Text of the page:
Coming out to children who do not know about their parent’s cross dressing is a bit more complex. It is probably a good idea to talk about it before “showing it” in any way. You might want to say something like, “There is something I want to tell you because I think you are old enough to know this about me. Sometimes I like to wear women’s clothing. I know that may sound strange to you, but it is something I have done my whole life, and like to do sometimes at home. I’m happy to talk with you more about this at any time.” I would then, slowly, over many weeks and months begin to wear small items of clothing and check their reactions to it. I would continue to engage in dialogue and remember that sometimes it takes weeks or months for reality, and therefore honest reaction, to really hit someone. My best advice: move forward slowly.

I would caution against wearing any provocative clothing, very high heel shoes, low cut garments, “sexy” lingerie, even if this is your preferred style. As a general rule, clothing like this will make most children uncomfortable, and will not help them to accept your cross dressing. As much as I hate to have our lives dictated by outside forces, I also think clothing like this could be potentially used against you in legal or custody situation. Also, I caution everyone to be especially sensitive to your spouses’ needs and boundaries – wives may well be (over)protective of their children, and this should be respected.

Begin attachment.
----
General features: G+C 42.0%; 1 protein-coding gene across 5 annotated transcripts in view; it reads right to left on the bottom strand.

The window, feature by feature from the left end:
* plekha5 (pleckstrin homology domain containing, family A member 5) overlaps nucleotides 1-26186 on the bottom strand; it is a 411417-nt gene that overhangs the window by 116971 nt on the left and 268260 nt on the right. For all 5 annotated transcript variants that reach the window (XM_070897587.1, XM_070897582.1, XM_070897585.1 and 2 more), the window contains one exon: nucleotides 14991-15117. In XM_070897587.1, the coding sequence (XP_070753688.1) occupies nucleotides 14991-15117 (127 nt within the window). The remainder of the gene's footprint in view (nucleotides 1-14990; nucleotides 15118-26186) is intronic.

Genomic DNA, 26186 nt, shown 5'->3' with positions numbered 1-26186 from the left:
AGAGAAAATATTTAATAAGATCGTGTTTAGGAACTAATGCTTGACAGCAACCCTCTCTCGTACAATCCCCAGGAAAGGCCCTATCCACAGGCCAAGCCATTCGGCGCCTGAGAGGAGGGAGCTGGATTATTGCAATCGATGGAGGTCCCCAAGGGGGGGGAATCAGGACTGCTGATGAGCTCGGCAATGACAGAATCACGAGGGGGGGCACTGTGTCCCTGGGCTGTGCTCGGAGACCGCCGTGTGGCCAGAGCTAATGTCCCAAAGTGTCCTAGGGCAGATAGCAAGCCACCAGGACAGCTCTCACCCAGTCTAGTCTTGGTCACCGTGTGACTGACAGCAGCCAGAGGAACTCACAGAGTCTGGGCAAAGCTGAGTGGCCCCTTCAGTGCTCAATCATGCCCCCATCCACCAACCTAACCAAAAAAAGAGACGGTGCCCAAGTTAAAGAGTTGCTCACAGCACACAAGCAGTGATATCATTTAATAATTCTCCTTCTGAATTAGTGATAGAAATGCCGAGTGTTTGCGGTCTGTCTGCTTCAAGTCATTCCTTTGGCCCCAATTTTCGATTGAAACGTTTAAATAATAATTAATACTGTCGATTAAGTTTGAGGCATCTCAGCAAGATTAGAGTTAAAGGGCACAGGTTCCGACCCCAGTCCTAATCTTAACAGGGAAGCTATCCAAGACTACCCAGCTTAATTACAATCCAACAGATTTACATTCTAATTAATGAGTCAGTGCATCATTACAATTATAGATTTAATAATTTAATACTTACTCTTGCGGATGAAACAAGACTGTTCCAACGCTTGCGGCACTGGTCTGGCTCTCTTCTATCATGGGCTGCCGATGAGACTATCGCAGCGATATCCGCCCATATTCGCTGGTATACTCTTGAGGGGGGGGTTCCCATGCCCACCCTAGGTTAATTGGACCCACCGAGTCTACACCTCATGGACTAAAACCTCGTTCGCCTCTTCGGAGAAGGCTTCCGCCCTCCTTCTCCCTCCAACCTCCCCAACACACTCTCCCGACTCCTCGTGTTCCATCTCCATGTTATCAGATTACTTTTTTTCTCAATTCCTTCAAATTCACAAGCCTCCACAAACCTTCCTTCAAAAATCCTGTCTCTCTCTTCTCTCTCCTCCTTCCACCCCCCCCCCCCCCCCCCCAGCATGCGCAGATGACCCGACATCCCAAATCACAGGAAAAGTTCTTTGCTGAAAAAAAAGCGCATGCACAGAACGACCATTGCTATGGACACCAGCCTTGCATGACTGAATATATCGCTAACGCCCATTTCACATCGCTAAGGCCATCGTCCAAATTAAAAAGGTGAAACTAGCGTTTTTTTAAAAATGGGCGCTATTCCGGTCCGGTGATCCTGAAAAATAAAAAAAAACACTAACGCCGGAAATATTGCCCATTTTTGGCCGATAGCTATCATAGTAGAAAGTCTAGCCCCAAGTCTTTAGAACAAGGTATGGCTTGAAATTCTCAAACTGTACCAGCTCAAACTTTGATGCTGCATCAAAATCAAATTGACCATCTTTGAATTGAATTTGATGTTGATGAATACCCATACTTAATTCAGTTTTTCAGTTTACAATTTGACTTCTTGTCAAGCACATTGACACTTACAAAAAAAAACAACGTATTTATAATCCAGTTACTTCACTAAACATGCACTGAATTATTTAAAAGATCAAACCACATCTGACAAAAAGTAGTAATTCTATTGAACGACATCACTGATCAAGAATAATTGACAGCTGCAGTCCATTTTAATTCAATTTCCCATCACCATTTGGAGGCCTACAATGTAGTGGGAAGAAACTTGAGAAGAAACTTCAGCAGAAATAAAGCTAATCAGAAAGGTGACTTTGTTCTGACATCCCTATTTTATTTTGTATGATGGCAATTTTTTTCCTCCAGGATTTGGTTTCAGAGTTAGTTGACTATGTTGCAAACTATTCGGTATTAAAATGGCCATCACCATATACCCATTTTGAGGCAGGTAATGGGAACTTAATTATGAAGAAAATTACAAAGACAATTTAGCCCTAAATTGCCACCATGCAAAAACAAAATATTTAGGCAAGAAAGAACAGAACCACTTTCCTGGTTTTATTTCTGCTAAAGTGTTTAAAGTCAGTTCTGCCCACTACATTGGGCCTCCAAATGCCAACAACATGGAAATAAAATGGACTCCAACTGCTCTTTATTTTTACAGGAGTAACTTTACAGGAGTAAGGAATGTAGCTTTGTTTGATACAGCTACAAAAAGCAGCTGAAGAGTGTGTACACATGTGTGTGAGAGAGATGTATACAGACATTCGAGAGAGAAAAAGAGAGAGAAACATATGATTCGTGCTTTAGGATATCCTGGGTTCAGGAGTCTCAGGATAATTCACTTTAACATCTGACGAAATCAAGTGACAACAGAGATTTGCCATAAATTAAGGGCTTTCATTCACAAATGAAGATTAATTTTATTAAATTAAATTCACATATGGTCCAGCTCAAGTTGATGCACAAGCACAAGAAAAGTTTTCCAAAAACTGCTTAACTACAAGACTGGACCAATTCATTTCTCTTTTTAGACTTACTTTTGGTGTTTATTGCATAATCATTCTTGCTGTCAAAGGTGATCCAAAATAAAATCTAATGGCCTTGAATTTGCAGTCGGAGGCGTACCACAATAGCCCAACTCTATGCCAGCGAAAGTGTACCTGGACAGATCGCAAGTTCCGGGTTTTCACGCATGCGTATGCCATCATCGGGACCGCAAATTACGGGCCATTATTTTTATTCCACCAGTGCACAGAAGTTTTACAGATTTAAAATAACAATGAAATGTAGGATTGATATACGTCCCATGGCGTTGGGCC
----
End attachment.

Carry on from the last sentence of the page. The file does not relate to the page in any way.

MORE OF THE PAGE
As children age, it is important to have resources for them, including books and magazines around the house (like Transgender Tapestry, and Mary Boenke’s book Trans-forming Families) and to expose them to appropriate documentaries on television etc. My hope is that over time the LGB parenting community will become an increasing safe place for transgender parents, which will give the children of trans people more access the wealth of resources and support developed over the past 25 years by LGB parents. Both the Family Equality Council and COLAGE are great resources for our families. Three other online listservs offering resources for spouses and family are GQTGParenting. and My Husband Betty, Helen Boyd’s blog, which has some discussion on cross dressing parents.